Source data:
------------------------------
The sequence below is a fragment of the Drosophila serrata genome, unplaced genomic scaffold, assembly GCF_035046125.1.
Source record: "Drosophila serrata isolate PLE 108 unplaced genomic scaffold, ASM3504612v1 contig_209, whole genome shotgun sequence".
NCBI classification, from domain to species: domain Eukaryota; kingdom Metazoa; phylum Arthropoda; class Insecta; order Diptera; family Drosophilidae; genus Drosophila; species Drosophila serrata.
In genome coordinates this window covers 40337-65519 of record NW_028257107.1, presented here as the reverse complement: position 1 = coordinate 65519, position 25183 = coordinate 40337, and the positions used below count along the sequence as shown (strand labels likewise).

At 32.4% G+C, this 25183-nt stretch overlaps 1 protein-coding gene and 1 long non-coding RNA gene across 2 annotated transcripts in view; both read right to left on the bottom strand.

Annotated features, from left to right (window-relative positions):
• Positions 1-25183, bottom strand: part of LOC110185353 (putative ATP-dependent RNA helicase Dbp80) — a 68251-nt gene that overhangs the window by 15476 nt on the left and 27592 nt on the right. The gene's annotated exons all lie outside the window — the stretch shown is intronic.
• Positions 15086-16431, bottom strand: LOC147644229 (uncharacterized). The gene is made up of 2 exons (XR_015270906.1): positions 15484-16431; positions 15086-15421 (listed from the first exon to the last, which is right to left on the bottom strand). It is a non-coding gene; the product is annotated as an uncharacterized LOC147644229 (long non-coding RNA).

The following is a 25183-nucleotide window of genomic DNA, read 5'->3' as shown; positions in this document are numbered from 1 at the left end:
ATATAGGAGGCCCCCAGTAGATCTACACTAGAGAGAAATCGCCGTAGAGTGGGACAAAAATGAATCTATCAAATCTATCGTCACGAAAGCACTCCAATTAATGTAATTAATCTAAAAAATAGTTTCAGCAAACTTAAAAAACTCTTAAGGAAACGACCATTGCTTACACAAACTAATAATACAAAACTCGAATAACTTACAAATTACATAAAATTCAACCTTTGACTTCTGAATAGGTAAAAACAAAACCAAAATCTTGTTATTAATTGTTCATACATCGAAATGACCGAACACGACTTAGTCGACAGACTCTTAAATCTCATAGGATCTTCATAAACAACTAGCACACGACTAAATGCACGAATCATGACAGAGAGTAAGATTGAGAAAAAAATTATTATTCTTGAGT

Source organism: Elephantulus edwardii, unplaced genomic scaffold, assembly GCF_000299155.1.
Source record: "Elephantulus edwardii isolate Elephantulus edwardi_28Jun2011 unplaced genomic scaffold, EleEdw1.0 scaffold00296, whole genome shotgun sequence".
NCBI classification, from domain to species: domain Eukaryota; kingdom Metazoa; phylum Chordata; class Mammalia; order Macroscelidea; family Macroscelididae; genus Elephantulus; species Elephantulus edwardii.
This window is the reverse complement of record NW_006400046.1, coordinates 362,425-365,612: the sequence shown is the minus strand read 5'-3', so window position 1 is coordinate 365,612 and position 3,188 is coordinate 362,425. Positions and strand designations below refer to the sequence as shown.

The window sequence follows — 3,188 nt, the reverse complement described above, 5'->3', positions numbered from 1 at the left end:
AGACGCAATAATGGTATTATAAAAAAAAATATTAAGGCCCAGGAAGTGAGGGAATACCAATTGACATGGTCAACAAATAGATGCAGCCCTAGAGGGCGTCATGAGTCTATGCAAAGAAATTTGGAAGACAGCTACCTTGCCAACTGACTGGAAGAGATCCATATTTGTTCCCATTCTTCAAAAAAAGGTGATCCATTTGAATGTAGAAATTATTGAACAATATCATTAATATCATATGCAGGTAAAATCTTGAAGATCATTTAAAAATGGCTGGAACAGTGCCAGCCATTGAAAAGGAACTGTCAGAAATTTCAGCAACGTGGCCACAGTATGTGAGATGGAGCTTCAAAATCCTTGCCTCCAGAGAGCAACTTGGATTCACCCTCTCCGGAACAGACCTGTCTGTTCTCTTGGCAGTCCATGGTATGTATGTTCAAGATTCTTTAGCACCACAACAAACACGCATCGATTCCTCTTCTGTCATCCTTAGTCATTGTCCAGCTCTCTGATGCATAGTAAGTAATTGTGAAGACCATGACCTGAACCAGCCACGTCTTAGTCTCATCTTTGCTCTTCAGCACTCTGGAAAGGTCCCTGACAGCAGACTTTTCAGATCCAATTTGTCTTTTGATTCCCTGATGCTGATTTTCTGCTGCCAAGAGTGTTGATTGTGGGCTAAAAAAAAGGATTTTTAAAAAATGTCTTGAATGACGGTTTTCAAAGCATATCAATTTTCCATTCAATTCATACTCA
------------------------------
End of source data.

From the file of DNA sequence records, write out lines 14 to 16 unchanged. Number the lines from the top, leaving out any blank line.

This window is the reverse complement of record NW_006400046.1, coordinates 362,425-365,612: the sequence shown is the minus strand read 5'-3', so window position 1 is coordinate 365,612 and position 3,188 is coordinate 362,425. Positions and strand designations below refer to the sequence as shown.

The window sequence follows — 3,188 nt, the reverse complement described above, 5'->3', positions numbered from 1 at the left end:
AGACGCAATAATGGTATTATAAAAAAAAATATTAAGGCCCAGGAAGTGAGGGAATACCAATTGACATGGTCAACAAATAGATGCAGCCCTAGAGGGCGTCATGAGTCTATGCAAAGAAATTTGGAAGACAGCTACCTTGCCAACTGACTGGAAGAGATCCATATTTGTTCCCATTCTTCAAAAAAAGGTGATCCATTTGAATGTAGAAATTATTGAACAATATCATTAATATCATATGCAGGTAAAATCTTGAAGATCATTTAAAAATGGCTGGAACAGTGCCAGCCATTGAAAAGGAACTGTCAGAAATTTCAGCAACGTGGCCACAGTATGTGAGATGGAGCTTCAAAATCCTTGCCTCCAGAGAGCAACTTGGATTCACCCTCTCCGGAACAGACCTGTCTGTTCTCTTGGCAGTCCATGGTATGTATGTTCAAGATTCTTTAGCACCACAACAAACACGCATCGATTCCTCTTCTGTCATCCTTAGTCATTGTCCAGCTCTCTGATGCATAGTAAGTAATTGTGAAGACCATGACCTGAACCAGCCACGTCTTAGTCTCATCTTTGCTCTTCAGCACTCTGGAAAGGTCCCTGACAGCAGACTTTTCAGATCCAATTTGTCTTTTGATTCCCTGATGCTGATTTTCTGCTGCCAAGAGTGTTGATTGTGGGCTAAAAAAAAGGATTTTTAAAAAATGTCTTGAATGACGGTTTTCAAAGCATATCAATTTTCCATTCAATTCATACTCA